The Hungarian oil and gas company MOL is not only one of the best-known Hungarian brands, but has been expanding in the region for a good quarter of a century, followed by the acquisition of positions in Asia and a role in the North Sea. Keeping up with the times, the company diversifies its operations and develop into the region’s leading chemical and consumer goods and services company while keeping an eye on sustainability.
This year, it will be 30 years that MOL Plc, better known as MOL Group, was established as legal successor to Hungarian state-owned oil and gas companies, giving also birth to the MOL brand. As the Senior Vice President of Strategic Operations and Corporate Development at MOL Group, György Bacsa explains to Diplomacy&Trade, “strengthened by the well-known local brands (e.g. INA and SLOVNAFT), MOL brand represents for us our common traditions, values and our success story of developing a sustainable regional champion in the benefit of our customers, stakeholders and countries.”
An engine of the green energy transition
MOL is one of the few internationally recognized growth success stories of the region, which story has been built for 30 years, since it started right after the democratic changes. Continuously enlarging and modernizing its asset base and market coverage enabled MOL to provide better products and services for our consumers and operate with higher efficiency. “Our purpose is to take care of our consumers, to meet their needs and to drive the progress of the region every day. This business mindset is our heritage we want to build upon it, but we realized that we have to further increase the focus on sustainability and especially on climate change,” the Senior Vice President adds.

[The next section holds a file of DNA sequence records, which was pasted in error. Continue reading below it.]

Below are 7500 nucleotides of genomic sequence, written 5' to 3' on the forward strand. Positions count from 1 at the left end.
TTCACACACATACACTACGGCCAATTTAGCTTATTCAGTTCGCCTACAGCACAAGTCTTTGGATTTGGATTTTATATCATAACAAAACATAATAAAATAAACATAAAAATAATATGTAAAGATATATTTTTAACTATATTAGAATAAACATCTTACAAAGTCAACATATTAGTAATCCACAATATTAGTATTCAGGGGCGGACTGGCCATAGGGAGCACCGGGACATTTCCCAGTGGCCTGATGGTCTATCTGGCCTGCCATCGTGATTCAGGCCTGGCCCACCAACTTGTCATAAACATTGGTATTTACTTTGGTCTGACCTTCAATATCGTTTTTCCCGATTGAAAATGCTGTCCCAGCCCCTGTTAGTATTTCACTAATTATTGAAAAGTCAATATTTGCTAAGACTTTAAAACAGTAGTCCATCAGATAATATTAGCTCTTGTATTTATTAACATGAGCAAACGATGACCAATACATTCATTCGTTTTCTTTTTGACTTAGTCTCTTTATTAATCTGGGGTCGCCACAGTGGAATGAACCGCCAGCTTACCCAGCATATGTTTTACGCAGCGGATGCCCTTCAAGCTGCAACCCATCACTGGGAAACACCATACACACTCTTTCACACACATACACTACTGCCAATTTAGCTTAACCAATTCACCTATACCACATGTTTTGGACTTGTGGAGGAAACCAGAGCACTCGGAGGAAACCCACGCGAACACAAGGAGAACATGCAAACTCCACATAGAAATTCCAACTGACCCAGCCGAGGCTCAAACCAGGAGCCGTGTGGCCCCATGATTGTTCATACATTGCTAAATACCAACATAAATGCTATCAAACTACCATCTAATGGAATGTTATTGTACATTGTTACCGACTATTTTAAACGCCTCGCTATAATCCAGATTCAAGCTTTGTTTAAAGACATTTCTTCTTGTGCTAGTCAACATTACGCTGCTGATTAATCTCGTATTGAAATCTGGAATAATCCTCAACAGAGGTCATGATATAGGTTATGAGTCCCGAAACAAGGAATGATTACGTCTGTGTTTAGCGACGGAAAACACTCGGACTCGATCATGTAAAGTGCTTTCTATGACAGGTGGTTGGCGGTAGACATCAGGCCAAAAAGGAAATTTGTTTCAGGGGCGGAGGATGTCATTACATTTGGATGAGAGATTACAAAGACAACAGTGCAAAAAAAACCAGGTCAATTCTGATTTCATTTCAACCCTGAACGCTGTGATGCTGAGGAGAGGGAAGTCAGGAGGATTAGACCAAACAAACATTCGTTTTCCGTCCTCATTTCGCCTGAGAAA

On February 24 this year, MOL Group announced its 2030+ ‘Shape Tomorrow’ strategy. This sets the path for MOL Group to become a key player of the low-carbon circular economy in the region. Thus, György Bacsa is of the view that “MOL is not only an efficient oil and gas company any more, but also an engine of the green energy transition in Central-Eastern Europe.”
In the middle of the 1990s, MOL began to expand in the Central Eastern European region and as the Senior Vice President puts it, they have not stopped the regional growth and they will continue to thrive for leading role in all their main businesses in the region. “The key task for us is that the expansions shall be sustainable, and we shall be able to manage the new businesses efficiently. As opposed to the large global players, our role in the region has always been associated with long-term local responsibilities: in addition to profit generation, we have to ensure supply security primarily for energy, fuel, chemicals, we have to fulfill the mobility needs, we have to take care of our talents, environment and people. Following the successful regional market consolidation, we focused on the integrated management of the asset portfolio and – especially in the recent crisis situation with parallel demand and supply shocks and frictions in global value chains caused by the lockdowns –, the benefits of this model became clearly proven,” he highlights.
This responsible regional focus remained unchanged in the updated strategy, MOL aims to make new investments and transformational projects here in its core area, in Central-Eastern Europe, and to fuel the regional economies.
Improving the integrated business model